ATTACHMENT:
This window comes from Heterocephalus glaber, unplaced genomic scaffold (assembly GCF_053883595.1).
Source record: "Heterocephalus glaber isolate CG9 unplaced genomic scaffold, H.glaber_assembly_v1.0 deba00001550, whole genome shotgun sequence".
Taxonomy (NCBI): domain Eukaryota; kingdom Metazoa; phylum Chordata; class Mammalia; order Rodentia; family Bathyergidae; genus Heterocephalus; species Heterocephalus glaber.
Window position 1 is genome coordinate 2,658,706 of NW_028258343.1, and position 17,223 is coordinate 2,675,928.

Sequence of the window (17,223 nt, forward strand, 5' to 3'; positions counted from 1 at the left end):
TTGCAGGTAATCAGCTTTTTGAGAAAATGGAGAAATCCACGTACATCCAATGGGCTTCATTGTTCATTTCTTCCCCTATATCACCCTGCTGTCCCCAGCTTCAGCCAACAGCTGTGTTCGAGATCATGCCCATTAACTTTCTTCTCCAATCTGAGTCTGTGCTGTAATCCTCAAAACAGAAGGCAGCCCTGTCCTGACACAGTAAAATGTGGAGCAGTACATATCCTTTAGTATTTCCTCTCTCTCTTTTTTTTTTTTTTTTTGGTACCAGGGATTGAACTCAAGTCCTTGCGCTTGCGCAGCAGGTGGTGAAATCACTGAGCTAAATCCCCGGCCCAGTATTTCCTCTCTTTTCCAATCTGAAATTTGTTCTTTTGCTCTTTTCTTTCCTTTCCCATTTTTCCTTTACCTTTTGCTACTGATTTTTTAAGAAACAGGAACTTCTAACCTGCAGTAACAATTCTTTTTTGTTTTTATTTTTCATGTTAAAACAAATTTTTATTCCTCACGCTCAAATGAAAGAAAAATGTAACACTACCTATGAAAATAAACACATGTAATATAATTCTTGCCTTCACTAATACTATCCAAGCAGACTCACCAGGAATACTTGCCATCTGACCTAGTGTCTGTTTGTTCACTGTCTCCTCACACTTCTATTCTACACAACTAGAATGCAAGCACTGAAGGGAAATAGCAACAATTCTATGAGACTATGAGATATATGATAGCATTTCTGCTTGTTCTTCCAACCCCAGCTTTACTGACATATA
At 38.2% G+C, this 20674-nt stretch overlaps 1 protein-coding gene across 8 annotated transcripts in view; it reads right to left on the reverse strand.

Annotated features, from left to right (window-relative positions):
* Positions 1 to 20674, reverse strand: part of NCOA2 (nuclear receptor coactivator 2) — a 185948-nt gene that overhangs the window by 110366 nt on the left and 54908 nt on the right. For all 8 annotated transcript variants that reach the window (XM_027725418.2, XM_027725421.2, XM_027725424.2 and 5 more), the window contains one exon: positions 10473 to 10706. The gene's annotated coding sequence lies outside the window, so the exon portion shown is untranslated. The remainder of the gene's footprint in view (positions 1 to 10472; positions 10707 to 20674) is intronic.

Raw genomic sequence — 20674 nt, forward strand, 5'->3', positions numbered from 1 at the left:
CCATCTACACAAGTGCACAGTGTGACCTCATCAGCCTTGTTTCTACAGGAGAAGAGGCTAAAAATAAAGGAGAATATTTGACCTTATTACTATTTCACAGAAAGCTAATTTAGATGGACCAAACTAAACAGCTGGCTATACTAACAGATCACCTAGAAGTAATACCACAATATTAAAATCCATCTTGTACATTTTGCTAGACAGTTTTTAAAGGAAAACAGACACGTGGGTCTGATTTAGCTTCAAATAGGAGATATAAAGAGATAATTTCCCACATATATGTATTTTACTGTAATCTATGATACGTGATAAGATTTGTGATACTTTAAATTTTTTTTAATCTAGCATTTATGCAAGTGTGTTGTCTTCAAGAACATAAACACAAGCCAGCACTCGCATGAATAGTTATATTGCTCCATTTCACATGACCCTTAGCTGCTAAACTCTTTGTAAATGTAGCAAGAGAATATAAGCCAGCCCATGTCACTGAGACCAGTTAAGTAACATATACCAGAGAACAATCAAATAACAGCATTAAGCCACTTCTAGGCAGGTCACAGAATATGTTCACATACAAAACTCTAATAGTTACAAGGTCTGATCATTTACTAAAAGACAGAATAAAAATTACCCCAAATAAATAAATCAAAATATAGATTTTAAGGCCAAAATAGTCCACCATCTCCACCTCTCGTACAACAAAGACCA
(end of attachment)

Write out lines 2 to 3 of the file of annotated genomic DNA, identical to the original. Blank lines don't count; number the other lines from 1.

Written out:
Source record: "Heterocephalus glaber isolate CG9 unplaced genomic scaffold, H.glaber_assembly_v1.0 deba00001550, whole genome shotgun sequence".
Taxonomy (NCBI): domain Eukaryota; kingdom Metazoa; phylum Chordata; class Mammalia; order Rodentia; family Bathyergidae; genus Heterocephalus; species Heterocephalus glaber.